POWER-SAPPERS: Part III – Accommodation

by Camilla Gray-Nelson

becoming a leader - avoid accomodationIn women’s lives and roles as girlfriends, wives, and mothers, many of us equate accommodation with love. We clear the sofa for our husband, when he needs to sit down; we change our schedule around, so we can attend our child’s recital or softball tournament. It’s what we do. All good people, to some degree, accommodate the people they love. It is a good and desirable thing. In becoming leaders your dogs can depend on, it’s important to know in the animal world, accommodation is akin to subordination.  When one dog “accommodates” another by giving up his ball, moving out of the way, or backing off when challenged, the message is,  “You win.  I defer to you. “

In my own experience, this practice of accommodation has affected my ability to direct and manage my staff.  I’m by nature a very nice person, taught by my parents to be sensitive to the needs of others and sometimes to put their needs ahead of my own. In most of life’s circles, that is a good rule to live by. But taken to an extreme, you may become a ‘doormat.’ Doormats can’t manage or direct dogs, children, or employees. Doormats don’t often get all of what they want in life, either. In my own life, I no longer accommodate. I compassionately direct.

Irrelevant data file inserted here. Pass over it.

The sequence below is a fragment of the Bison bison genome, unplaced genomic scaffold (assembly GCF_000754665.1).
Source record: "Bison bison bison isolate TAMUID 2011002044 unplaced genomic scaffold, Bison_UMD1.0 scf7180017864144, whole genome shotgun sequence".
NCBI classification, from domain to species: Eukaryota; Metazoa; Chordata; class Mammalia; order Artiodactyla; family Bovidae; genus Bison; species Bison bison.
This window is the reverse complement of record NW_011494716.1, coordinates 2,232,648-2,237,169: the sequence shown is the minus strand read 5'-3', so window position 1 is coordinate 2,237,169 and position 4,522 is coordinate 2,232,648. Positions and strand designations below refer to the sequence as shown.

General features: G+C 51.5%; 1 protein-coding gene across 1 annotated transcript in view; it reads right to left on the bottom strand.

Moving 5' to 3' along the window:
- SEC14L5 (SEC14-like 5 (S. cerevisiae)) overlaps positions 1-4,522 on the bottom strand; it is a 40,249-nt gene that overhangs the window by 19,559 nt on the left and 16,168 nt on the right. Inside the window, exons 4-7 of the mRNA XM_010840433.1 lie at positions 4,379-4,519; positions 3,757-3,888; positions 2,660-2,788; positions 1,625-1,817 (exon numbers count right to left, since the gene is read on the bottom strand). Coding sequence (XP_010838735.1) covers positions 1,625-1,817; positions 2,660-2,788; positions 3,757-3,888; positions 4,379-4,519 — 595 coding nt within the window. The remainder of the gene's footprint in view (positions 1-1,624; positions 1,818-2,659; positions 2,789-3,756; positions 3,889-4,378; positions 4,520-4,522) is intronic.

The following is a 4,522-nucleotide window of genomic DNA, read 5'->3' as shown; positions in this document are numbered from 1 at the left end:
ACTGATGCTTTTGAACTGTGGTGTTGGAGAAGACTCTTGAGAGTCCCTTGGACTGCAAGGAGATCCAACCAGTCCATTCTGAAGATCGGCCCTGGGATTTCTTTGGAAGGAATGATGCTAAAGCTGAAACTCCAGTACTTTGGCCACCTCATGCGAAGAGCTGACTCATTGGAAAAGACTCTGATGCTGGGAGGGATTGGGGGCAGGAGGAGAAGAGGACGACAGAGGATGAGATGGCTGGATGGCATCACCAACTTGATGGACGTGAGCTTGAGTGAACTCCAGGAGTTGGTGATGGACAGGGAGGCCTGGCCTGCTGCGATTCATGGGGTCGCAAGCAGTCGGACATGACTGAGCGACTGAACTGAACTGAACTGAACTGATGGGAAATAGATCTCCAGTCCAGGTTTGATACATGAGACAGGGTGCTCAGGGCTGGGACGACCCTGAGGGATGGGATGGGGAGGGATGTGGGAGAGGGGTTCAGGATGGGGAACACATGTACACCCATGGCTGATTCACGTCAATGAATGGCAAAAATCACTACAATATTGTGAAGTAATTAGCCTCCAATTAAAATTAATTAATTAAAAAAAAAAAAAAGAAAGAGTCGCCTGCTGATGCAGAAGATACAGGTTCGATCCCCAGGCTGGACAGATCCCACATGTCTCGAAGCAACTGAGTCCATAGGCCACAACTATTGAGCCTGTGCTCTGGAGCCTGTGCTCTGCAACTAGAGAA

When your dog walks faster on leash, do you speed up to keep up, instead of insisting that he walk at your pace?  When he growls and objects to being moved off the sofa, do you back off and let him remain on his “throne?”  When you ask him to “Stay,” but he gets up anyway, do you just shrug and let him go?  If you do any of these things, you are accommodating your dog, and cutting your personal power off at the knees. No wonder your dog doesn’t take you seriously. Your willingness to accommodate is like saying, “Never mind.” YOU don’t take yourself seriously, so why should your dog?

In becoming a leader, go ahead and love your dog, setting reasonable expectations, then follow-through quietly and fairly without accommodation. Avoid the other Power Sappers of fidgeting and emotional extremes, mentioned in earlier posts, and you will be amazed at your increased effectiveness!  BTW, it works in life, too!




About Camilla Gray-Nelson

When I started training dogs professionally, it was women who sought out my help. Responsibility for the family dog typically falls to them, after all. Their homes were in chaos; they were yelling at their dogs – and their kids – and couldn’t control either one. The life skills of personal power that I learned as a child (and assumed everyone else had, too), turned out to be rare among my clients. Since that time, it has been my personal goal to share Nature’s message of quiet power with women (and men) everywhere to help them become more effective not only with their dogs, but in their greater lives as well.

{ 2 comments… read them below or add one }

Ron Watson August 4, 2011 at 6:24 pm

Nice piece, Diva!
Thanks for the reminder. I’ll pass it along.

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